Securing the Connection: Creating a Security Certificate with OpenSSL

Today we will be taking a look back at OpenSSL. In this the first episode of our web security series we have a tutorial that will walk you through the nuts and bolts of creating a security certificate.

Certificates are hashed keys that tie an entity to a specific originating address/domain name. They are also used during HTTPS communication to generate the tokens that enable the encryption of application data by a web server. By allowing the web server to cipher its incoming and outgoing traffic it makes it harder to achieve man in the middle attacks or eavesdropping. Thus, having security certificates provides an additional layer of security and privacy. The certificates that we make reference to here are the ones used for the HTTPS protocol. There are other types of certificates otherwise known as digital signatures which have a few important differences and uses but we will not touch on them in this session.

You can generate the keys and the resulting Certs (short for Certificate) with many tools but by the far the most common toolchain is the open source OpenSSL library. If you have no idea what OpenSSL is then review our earlier Key Based Encryption Using OpenSSL primer which covers the basics.

Before we begin ensure that the library and commandline tools are installed on your chosen workstation's Operating System (OS). This tutorial assumes that this a Linux/Unix based environment and that you need to generate an initial Certificate Signing Request (CSR) which will be submitted to a Certificate Authority (CA) who will then generate and provide the final publicly recognized Cert file. However, we do go over the process to generate a valid Cert by self signing the CSR produced.

Generating a Security Certificate

1st step is to generate a private key.

Creating a Private Key

A private key can be created with the openssl command when the genpkey option is used. In the below example, a 2048 bit private key is created using the RSA algorithm and DES triple pass encryption and saved to the file private.key.

openssl genpkey -algorithm RSA -des3 -out private.key -pkeyopt rsa_keygen_bits:2048

Removing Passphrase from Key File

Depending on the options selected during creation of the keys a password may have been associated with the private key. It is sometimes useful to remove this password as it will need to be manually entered by the web server to access any certs produced from a CSR based on a password protected private key. 1 Also most CA's will ask that you not password protect the CSR.

Follow these steps to remove the password before the creation of the CSR.

  1. Backup the passphrase protected key file cp private.key private.key.orig
  2. Remove the passphrase openssl rsa -in private.key.orig -out private.key

Creating a Certificate Signing Request (CSR)

After the private key has been generated a CSR file needs to be created from this key. The CSR is the file that will be submitted to the CA for signing. Essentially, a CA is a public company that has been given the rights to vouch for another entity's identity. The CSR allows them to generate a unique key i.e Certificate which has been signed by a key produced from combining the CA's keys with the CSR.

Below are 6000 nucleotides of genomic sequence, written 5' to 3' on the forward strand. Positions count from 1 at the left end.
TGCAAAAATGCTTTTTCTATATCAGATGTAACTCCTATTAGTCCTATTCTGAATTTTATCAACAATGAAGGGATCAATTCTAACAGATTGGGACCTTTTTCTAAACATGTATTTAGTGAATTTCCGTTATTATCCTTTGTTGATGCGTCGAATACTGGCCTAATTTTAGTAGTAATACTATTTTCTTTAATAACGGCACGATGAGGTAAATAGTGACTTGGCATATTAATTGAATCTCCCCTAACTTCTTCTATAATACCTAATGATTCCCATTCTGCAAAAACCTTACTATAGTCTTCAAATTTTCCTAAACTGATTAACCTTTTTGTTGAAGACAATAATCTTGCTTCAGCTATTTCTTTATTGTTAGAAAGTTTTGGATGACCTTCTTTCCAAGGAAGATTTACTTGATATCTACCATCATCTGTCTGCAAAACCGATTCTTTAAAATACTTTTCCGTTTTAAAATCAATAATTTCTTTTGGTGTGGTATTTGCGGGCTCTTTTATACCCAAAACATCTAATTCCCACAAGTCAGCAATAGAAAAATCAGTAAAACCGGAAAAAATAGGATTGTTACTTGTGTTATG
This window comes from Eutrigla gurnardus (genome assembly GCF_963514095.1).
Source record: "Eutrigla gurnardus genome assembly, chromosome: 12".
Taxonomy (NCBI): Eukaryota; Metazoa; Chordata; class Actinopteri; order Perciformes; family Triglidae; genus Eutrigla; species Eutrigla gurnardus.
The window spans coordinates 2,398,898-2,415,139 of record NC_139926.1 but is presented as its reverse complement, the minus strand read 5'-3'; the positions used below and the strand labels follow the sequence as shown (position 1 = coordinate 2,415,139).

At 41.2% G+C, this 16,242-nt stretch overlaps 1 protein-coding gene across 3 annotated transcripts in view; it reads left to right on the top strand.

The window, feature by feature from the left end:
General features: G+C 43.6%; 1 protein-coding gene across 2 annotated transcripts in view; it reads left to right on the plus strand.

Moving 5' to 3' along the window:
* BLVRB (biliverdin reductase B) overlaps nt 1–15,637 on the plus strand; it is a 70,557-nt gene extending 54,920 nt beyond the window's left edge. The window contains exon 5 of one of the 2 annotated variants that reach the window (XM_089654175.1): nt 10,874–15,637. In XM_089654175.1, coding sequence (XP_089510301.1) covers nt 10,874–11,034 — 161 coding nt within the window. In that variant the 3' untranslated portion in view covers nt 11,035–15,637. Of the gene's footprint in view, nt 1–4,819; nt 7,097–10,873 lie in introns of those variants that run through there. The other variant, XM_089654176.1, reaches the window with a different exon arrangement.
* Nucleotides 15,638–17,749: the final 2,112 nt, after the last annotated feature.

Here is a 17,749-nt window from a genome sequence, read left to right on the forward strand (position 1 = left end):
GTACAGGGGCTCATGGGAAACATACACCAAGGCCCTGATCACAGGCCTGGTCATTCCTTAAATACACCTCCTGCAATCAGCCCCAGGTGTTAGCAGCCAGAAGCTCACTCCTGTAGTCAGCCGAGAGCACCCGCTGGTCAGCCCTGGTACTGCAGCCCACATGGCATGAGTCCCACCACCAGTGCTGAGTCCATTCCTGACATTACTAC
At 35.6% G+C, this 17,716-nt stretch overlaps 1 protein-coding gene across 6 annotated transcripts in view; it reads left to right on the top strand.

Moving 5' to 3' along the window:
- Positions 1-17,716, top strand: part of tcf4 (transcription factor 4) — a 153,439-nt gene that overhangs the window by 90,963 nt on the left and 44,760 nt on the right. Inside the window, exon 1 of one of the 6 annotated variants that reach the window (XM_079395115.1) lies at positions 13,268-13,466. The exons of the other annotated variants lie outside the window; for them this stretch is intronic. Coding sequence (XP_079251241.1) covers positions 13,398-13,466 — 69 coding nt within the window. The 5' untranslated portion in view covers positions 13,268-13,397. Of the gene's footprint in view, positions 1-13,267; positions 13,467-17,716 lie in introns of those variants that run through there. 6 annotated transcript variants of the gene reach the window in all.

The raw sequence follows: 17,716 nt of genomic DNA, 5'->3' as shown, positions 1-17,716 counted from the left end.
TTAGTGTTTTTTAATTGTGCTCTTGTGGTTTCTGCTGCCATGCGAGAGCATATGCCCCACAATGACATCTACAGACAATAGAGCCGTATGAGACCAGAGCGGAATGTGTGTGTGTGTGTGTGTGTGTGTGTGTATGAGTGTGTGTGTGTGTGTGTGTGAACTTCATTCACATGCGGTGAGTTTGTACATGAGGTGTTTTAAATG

openssl req -new -key {private key file} -out {output file}

A Self Signed Certificate

There are instances when a CA is not always available or needed. The most common reason to forgo a CA are when deploying to a test environment or when using a certificate on an internal network (LAN) where encryption of communication over the transport is more important than validating the originating identity. In these scenarios trust is implicit but encryption is still desired.

To satisfy such use cases a certificate can be self-signed. Self signing produces a valid Certificate for which there is no CA or a CA that cannot be reached. When clients connect to a site whose identity cannot be verified they will be presented with a warning by the User Agent (browser in most instances).

openssl x509 -req -days 365 -in {csr file} -signkey {key file} -out {cert file}

Now that we have a Certificate the next step will be to configure the web server to actually utilize it. As a part of this configuration the port that the server binds to will be migrated from port 80 to 443. That is the server will go from using HTTP to using HTTPS.

Look out for the follow up articles in this series where the setting up of the web server aspect is demonstrated for Nginx, Apache httpd and Tomcat.

  1. Once the passphrase is removed from the private key the key can be freely moved to another system and reused potentially allowing an attacker to fake the original server's identity. If a private key is compromised then the CSR and certificates will have to be generated again and resigned by a CA. Ensure that the read permissions for the key is restricted to root only.

  2. Cover photo Manufactured Security by kris krüg.

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